And I do not see the necessity to drive an Audi Q7 or somesuch nonsensical car and at the same time screaming bloody murder about the prices for gasoline. Hey, is there anybody on this board (except for us Germans) who ever drove faster than 150 or 160 km/h?? So why do you need a car with more than 150 hp? And no, cars with moderate gas-mileage do not have to be a modern version of the Morgan Threeewheeler. Take a look at the Volkswagen Passat and Polo "Blue Motion" or the Audi A2. Or even the BMW 1-Series with the 2-liter Disel engine, 170 hp. Average fuel consumption: 5 liters per 100 km for a car that I would not call a lame duck. Problem: people do not buy those cars.

    And for the energy generation:
    There has to be a mix of sustainable energy sources, there's no single source for the future that can cover éverything. Wind and tidal come to mind for the Leprechauns. And there is no need to put windmills all over the countryside. Offshore windfarms are an alternative. And don't gimme this crap with "Oh my god, the poor marine mammals and seabirds!!" Funny how people who most of the time laugh about GreenPeace convert to whale-kissing buttnuts as soon as it comes to Windpower. There's a pilot-project for tidal power generation starting someplace in the north sea.
    But in oppinion the most underestimated sustainable power source is geothermal energy. I mean 99% of the eart are hotter than 1000°C and of the rest 90% is hotter than 100°C. Geothermal energy does not generate any greenhouse gasses or other pollutants and is available 24/7 and I can hardly imagine the earth running out of internal heat for the next couple of million years or so.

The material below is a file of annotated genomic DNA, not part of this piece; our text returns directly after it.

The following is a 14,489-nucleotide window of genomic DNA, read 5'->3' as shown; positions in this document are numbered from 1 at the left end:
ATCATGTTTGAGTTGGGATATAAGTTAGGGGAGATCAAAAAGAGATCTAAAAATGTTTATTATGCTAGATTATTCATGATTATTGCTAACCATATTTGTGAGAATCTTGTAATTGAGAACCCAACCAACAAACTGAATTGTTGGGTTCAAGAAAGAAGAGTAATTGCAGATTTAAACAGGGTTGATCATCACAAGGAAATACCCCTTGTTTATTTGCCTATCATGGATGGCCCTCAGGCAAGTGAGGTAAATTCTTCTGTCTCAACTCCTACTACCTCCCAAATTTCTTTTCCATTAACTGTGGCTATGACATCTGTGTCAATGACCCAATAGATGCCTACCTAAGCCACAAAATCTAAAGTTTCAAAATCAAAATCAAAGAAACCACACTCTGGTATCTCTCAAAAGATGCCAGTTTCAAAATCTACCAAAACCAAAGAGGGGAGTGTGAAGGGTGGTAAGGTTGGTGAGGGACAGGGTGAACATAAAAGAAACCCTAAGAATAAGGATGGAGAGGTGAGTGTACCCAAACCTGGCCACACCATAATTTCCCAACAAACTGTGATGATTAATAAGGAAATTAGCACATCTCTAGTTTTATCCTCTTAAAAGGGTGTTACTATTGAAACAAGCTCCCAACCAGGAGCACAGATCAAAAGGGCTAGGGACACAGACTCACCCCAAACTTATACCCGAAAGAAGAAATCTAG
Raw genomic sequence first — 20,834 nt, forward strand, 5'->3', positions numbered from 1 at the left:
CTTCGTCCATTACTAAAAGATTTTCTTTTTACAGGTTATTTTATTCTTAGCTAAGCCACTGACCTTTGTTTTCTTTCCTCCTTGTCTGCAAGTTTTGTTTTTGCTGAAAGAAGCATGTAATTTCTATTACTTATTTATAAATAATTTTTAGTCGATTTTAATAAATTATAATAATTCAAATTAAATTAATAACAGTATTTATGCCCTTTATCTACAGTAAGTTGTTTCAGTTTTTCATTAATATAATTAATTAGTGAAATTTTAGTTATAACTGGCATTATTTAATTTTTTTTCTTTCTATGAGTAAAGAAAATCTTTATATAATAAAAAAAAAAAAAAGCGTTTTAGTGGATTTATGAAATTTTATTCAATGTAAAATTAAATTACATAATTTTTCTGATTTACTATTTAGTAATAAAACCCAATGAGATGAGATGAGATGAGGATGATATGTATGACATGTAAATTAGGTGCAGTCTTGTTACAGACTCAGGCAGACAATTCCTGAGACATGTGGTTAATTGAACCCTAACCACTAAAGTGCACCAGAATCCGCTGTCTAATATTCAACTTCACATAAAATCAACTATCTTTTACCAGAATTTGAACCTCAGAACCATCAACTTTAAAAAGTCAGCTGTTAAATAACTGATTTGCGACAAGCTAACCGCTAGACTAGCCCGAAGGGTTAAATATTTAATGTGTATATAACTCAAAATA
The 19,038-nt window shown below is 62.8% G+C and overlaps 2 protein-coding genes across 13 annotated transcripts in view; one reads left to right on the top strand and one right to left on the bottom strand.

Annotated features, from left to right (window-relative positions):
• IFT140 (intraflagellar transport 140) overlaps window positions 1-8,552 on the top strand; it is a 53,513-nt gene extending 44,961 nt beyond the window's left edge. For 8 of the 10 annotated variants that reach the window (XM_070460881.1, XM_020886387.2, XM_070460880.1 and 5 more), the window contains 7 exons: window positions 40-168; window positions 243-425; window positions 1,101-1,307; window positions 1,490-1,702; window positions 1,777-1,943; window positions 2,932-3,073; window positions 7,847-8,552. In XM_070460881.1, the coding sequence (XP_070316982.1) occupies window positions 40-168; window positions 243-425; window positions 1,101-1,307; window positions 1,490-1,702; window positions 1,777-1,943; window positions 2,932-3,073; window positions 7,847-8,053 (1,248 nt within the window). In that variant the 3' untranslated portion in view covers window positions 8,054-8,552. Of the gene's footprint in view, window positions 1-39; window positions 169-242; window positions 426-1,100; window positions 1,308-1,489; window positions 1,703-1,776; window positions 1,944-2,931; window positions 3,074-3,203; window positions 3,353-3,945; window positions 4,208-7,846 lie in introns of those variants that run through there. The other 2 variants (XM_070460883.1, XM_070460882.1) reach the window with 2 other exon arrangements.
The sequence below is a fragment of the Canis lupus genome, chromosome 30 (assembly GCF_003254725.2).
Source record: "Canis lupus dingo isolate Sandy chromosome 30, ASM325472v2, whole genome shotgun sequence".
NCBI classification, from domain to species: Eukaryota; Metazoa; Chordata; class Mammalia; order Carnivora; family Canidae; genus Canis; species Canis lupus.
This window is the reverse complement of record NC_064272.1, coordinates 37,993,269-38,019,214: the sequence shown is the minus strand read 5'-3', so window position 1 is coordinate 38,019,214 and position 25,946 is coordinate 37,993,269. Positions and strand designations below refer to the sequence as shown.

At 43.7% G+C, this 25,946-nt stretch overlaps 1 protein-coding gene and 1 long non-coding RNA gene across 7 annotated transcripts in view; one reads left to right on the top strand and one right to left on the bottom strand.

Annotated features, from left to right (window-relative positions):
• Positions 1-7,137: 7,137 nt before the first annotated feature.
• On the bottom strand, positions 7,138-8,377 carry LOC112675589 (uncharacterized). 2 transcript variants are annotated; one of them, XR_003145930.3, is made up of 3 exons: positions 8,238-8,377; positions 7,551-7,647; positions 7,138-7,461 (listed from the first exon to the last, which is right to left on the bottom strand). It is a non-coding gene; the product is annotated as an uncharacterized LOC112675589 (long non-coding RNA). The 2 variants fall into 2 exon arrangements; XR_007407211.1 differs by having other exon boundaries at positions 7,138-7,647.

Then farming for energy-generation can be the next big thing on land that's not usefull for food-production. Not the way it's done today where you get the oil from plants and discard the rest. This way you cannot get enough fuel to run the farming machines used. One needs a way to use all parts of the plant as seen in the CHOREN-process (google is your friend).

    As for energy distribution: major nonsense to haul oil and gas from places at the asscrack of the world to where it is needed. With sustainable energy sources this could be alleviated by:
    a.) power saving and
    b.) generating the power where it is needed

    Just DO IT!
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    It was my impression that Ireland hauled itself up by its bootstraps from what was virtually third world status fifty years ago through imaginative, innovative and progressive policies. I was therefore slightly suprised by your small dig at your politicians.

    On your main point it has to be remembered that you are not looking to replace oil and gas, but to complement it. Based on your position exposed to all the Atlantic can throw at Europe then wind power and wave power are naturals (literally and metaphorically). Alternatively you could wait five million years for the peat bogs to turn in to coal. :wink:
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    It was my impression that Ireland hauled itself up by its bootstraps from what was virtually third world status fifty years ago through imaginative, innovative and progressive policies.
    Oh, I thought it was because of EU subsidies.
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    Quote Originally Posted by Zitterbewegung
    This whole discussion is always assuming that we keep on wasting energy like we do today.
    No, the discussion is about the best energy source for Ireland, not about how much energy Ireland will use. So unless you have figured out a way to use zero energy, the question remains. Since you have typed the above message on a computer, I will assume you haven't figured out away to reduce your energy use to zero.